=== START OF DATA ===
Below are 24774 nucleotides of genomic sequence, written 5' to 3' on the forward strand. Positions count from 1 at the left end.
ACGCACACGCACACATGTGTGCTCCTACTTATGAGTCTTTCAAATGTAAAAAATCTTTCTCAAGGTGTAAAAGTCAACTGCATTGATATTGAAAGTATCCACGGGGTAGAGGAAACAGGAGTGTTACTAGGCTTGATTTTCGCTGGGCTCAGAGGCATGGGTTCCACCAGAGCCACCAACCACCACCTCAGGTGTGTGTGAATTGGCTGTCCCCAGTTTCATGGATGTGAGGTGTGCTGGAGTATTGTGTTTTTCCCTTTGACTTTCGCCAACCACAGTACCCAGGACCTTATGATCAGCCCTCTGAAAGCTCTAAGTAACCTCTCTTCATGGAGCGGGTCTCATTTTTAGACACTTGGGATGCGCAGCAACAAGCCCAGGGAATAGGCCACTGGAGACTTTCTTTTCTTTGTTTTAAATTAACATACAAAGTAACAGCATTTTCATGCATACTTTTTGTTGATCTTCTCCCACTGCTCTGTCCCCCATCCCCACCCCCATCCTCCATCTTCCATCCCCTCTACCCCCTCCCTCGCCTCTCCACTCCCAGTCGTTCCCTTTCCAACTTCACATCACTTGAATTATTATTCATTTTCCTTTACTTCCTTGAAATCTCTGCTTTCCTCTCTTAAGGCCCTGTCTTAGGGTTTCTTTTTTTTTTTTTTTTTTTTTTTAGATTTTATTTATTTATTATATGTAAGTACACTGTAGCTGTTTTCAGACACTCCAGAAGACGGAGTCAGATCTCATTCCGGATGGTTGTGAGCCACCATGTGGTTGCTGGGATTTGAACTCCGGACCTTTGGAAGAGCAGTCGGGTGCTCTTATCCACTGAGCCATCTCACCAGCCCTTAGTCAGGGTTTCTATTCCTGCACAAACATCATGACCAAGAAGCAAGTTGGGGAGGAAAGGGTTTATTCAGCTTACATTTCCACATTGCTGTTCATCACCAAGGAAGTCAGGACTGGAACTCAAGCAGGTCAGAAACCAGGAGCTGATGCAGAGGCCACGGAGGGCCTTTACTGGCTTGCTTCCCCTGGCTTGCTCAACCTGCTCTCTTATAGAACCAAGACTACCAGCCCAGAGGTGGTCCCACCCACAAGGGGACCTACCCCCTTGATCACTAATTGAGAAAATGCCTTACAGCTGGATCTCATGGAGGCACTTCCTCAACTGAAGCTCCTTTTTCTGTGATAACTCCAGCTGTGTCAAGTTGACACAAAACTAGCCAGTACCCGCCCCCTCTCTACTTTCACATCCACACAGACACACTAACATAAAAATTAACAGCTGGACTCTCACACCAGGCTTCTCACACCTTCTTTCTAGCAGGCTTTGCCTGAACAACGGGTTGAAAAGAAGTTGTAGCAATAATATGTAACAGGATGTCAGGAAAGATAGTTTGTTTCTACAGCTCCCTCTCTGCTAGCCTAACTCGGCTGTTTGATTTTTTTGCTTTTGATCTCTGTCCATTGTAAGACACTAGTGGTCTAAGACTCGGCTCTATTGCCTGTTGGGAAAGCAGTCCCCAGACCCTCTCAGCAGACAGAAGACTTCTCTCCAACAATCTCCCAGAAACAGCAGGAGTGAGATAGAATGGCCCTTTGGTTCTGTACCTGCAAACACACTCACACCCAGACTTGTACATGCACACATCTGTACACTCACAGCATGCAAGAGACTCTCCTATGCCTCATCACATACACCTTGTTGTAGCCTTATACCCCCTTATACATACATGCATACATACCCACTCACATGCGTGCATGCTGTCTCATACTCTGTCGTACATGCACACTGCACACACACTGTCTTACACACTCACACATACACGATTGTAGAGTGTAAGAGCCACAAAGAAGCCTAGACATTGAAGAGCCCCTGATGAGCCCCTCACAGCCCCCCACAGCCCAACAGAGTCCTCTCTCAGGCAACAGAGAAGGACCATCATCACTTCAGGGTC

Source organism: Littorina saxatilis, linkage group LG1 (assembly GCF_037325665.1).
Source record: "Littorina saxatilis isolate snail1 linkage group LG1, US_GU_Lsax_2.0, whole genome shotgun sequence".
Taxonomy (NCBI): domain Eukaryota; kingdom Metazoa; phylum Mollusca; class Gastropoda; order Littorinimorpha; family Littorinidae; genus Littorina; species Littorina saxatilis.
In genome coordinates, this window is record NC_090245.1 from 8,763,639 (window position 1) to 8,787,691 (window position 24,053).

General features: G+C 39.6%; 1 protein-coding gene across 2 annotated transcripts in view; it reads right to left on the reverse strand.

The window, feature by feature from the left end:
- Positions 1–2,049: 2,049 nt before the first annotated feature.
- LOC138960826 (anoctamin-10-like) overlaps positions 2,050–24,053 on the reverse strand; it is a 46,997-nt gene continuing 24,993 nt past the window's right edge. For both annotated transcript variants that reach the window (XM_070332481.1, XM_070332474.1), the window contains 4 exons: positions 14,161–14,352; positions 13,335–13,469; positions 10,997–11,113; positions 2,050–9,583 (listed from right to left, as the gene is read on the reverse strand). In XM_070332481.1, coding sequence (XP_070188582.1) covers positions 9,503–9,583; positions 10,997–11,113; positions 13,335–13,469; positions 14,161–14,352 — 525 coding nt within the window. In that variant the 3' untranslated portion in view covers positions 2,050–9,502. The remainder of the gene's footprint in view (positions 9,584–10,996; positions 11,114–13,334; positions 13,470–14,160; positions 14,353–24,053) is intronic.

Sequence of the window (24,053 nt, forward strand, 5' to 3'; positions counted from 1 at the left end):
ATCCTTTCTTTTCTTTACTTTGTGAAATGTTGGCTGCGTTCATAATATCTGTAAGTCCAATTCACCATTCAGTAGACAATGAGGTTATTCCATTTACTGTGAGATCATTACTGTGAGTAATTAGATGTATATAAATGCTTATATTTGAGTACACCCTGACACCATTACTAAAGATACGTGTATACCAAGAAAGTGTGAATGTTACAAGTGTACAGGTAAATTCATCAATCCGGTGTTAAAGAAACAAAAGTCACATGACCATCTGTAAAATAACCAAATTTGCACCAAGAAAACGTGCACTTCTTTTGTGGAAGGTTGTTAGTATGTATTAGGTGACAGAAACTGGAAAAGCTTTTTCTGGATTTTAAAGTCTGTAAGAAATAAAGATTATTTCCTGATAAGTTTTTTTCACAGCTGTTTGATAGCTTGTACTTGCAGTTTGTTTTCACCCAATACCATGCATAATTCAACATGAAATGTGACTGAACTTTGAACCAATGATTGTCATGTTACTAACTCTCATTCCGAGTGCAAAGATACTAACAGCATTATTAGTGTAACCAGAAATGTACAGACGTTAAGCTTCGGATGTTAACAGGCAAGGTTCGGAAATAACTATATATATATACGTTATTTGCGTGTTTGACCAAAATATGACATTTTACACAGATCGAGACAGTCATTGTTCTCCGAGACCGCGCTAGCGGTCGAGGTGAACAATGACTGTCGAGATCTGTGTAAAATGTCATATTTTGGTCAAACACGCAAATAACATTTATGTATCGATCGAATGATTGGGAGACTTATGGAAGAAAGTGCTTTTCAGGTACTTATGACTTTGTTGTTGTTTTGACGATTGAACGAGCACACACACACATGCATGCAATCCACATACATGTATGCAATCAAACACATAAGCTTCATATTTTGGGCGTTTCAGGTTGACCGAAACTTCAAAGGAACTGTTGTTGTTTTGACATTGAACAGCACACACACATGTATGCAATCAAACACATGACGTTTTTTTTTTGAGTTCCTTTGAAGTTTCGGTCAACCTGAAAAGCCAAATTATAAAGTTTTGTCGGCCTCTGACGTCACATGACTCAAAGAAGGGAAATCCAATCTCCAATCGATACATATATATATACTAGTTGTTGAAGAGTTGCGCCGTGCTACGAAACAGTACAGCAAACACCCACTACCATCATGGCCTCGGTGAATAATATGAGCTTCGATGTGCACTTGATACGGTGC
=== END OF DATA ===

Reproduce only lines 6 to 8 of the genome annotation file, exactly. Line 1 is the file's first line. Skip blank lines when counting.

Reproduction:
In genome coordinates, this window is record NC_090245.1 from 8,763,639 (window position 1) to 8,787,691 (window position 24,053).

General features: G+C 39.6%; 1 protein-coding gene across 2 annotated transcripts in view; it reads right to left on the reverse strand.

The window, feature by feature from the left end: